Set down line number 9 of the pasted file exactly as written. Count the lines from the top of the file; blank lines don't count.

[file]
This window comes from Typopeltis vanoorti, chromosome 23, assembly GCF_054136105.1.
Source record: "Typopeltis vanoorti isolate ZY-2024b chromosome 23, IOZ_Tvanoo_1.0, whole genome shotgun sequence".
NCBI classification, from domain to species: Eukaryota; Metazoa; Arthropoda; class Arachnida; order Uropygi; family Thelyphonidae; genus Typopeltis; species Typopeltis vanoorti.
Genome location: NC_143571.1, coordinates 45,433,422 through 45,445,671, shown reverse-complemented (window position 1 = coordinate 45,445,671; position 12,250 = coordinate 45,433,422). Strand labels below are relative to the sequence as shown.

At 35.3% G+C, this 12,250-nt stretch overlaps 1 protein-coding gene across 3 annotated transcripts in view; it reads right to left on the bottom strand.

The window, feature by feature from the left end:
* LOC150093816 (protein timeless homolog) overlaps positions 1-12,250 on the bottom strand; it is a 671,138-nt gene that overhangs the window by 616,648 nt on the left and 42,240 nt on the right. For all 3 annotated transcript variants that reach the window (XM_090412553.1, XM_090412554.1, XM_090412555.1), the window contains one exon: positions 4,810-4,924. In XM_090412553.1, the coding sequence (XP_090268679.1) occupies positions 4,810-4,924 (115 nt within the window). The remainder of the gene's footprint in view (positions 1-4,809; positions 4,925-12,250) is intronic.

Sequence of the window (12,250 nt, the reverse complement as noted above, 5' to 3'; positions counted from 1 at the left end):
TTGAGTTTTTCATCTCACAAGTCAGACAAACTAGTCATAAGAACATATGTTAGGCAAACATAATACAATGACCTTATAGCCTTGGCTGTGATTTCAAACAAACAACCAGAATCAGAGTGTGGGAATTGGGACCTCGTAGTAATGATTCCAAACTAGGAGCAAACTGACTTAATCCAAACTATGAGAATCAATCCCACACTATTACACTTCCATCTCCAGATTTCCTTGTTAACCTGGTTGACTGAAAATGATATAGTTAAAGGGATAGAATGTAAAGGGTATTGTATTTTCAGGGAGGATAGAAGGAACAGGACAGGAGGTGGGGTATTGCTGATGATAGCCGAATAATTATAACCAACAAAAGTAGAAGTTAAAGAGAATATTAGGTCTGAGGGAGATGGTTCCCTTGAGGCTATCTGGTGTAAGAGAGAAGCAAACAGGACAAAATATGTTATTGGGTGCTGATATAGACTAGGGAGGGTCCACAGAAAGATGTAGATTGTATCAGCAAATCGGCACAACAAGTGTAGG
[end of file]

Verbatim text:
TTGAGTTTTTCATCTCACAAGTCAGACAAACTAGTCATAAGAACATATGTTAGGCAAACATAATACAATGACCTTATAGCCTTGGCTGTGATTTCAAACAAACAACCAGAATCAGAGTGTGGGAATTGGGACCTCGTAGTAATGATTCCAAACTAGGAGCAAACTGACTTAATCCAAACTATGAGAATCAATCCCACACTATTACACTTCCATCTCCAGATTTCCTTGTTAACCTGGTTGACTGAAAATGATATAGTTAAAGGGATAGAATGTAAAGGGTATTGTATTTTCAGGGAGGATAGAAGGAACAGGACAGGAGGTGGGGTATTGCTGATGATAGCCGAATAATTATAACCAACAAAAGTAGAAGTTAAAGAGAATATTAGGTCTGAGGGAGATGGTTCCCTTGAGGCTATCTGGTGTAAGAGAGAAGCAAACAGGACAAAATATGTTATTGGGTGCTGATATAGACTAGGGAGGGTCCACAGAAAGATGTAGATTGTATCAGCAAATCGGCACAACAAGTGTAGG